The road that Wilk closed reopens
A bolt cutter was used Monday to reopen a Smuggler Mountain cutoff road that was closed by landowner Wilk Wilkinson.Stan Berryman, the county’s public works director, used the bolt cutter to snip the cable on the Hunter Creek cutoff road at the request of the county commissioners.Wilkinson closed the road Sunday, after happening upon Pitkin County’s head planner, Cindy Houben, and an Aspen Times reporter, who were hiking on the road. He told Houben to leave his property, and the two left.But the closure may not have been on Wilkinson’s property at all. Dale Will, director of Pitkin County’s Open Space and Trails program, said yesterday that assistant county attorney Debbie Quinn told him she thought the cable was actually placed on the B & M Mining claim. That property is owned by Aspenite Harley Baldwin and leased to the Open Space program with the option to buy.When Berryman cut the cable, he was accompanied by sheriff’s deputy George Kremer, who snapped some pictures.”I ran into a lot of people on Smuggler Road who were glad to hear it was open,” Berryman said. The cutoff road, between Smuggler Road and Hunter Creek, is popular with hikers and snowshoers, and with mountain bikers in the summer.Wilkinson is said to have put up closures at other places where Smuggler Road passes through his property, but that could not be confirmed Tuesday.Pitkin County is involved in a lawsuit intended to establish that the county owns both Smuggler Road and the Hunter Creek cutoff. The county initiated the action last summer in federal court. The county’s suit names Wilkinson and other owners of Smuggler property as defendants and asks the court for “declaratory relief and for quiet title” to the road.Wilkinson claims ownership of the cutoff road and Smuggler Road came with the purchase of his approximately 240 acres of Smuggler Mountain mining claims. He has threatened in the past to close the roads to public use, and has asked the Tenth Mountain Hut Association to pay a fee to use the road.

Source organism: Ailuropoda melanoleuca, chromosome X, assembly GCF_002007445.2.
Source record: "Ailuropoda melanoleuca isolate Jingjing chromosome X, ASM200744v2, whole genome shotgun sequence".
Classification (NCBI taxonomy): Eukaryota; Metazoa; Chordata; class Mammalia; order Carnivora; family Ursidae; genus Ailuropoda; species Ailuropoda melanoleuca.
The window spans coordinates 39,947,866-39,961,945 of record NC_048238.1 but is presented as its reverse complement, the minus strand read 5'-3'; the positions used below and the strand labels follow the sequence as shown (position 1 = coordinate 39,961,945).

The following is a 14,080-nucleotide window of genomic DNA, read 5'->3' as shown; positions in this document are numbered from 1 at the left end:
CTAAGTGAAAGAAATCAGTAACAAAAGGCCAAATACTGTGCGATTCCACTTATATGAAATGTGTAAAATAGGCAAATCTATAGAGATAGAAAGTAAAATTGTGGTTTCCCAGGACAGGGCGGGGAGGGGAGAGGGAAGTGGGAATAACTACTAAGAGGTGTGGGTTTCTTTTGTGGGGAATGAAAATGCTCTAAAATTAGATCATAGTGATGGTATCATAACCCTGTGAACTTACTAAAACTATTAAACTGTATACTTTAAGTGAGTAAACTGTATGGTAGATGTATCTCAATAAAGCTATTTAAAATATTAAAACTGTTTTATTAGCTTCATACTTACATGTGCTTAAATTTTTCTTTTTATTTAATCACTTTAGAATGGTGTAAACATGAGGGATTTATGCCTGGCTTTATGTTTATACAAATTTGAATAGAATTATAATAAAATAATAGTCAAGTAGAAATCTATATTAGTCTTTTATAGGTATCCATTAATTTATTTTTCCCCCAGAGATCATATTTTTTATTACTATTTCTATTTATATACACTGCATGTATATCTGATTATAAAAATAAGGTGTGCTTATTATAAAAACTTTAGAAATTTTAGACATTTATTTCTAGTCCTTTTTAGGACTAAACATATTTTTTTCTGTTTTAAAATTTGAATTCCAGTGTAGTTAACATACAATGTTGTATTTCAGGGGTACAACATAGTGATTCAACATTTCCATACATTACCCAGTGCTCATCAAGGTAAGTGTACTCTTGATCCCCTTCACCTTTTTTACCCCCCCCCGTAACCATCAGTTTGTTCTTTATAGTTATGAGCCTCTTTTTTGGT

Support Local Journalism
Support Local Journalism
Readers around Aspen and Snowmass Village make the Aspen Times’ work possible. Your financial contribution supports our efforts to deliver quality, locally relevant journalism.
Now more than ever, your support is critical to help us keep our community informed about the evolving coronavirus pandemic and the impact it is having locally. Every contribution, however large or small, will make a difference.
Each donation will be used exclusively for the development and creation of increased news coverage.
Start a dialogue, stay on topic and be civil.
If you don't follow the rules, your comment may be deleted.
User Legend: Moderator Trusted User
Lift-Up has helped feed hungry families in the Roaring Fork Valley for 38 years, but experienced in a surge in demand this year because of the coronavirus pandemic. It is making changes to meet the demand and address allegations of incidents of discrimination.